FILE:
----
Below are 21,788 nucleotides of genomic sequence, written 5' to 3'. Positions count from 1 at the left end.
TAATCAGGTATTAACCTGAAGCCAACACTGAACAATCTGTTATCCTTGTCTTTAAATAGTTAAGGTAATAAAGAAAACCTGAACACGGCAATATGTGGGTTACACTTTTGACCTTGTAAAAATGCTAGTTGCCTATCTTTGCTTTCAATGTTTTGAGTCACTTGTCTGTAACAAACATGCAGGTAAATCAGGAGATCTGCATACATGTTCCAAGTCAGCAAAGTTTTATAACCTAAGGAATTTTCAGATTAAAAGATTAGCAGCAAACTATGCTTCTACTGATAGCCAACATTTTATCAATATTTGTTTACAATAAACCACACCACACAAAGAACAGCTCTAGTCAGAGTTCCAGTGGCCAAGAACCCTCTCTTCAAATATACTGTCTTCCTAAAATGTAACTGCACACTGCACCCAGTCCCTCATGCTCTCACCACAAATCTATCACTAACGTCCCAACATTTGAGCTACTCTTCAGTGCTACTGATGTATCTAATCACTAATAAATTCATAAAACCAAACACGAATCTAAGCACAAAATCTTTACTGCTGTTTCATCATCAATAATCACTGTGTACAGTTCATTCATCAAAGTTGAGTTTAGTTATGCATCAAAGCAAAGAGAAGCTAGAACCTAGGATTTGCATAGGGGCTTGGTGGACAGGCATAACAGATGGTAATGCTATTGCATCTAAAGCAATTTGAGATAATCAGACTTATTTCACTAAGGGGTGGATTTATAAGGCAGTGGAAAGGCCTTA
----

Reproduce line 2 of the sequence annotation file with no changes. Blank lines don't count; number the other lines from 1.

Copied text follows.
TAATCAGGTATTAACCTGAAGCCAACACTGAACAATCTGTTATCCTTGTCTTTAAATAGTTAAGGTAATAAAGAAAACCTGAACACGGCAATATGTGGGTTACACTTTTGACCTTGTAAAAATGCTAGTTGCCTATCTTTGCTTTCAATGTTTTGAGTCACTTGTCTGTAACAAACATGCAGGTAAATCAGGAGATCTGCATACATGTTCCAAGTCAGCAAAGTTTTATAACCTAAGGAATTTTCAGATTAAAAGATTAGCAGCAAACTATGCTTCTACTGATAGCCAACATTTTATCAATATTTGTTTACAATAAACCACACCACACAAAGAACAGCTCTAGTCAGAGTTCCAGTGGCCAAGAACCCTCTCTTCAAATATACTGTCTTCCTAAAATGTAACTGCACACTGCACCCAGTCCCTCATGCTCTCACCACAAATCTATCACTAACGTCCCAACATTTGAGCTACTCTTCAGTGCTACTGATGTATCTAATCACTAATAAATTCATAAAACCAAACACGAATCTAAGCACAAAATCTTTACTGCTGTTTCATCATCAATAATCACTGTGTACAGTTCATTCATCAAAGTTGAGTTTAGTTATGCATCAAAGCAAAGAGAAGCTAGAACCTAGGATTTGCATAGGGGCTTGGTGGACAGGCATAACAGATGGTAATGCTATTGCATCTAAAGCAATTTGAGATAATCAGACTTATTTCACTAAGGGGTGGATTTATAAGGCAGTGGAAAGGCCTTA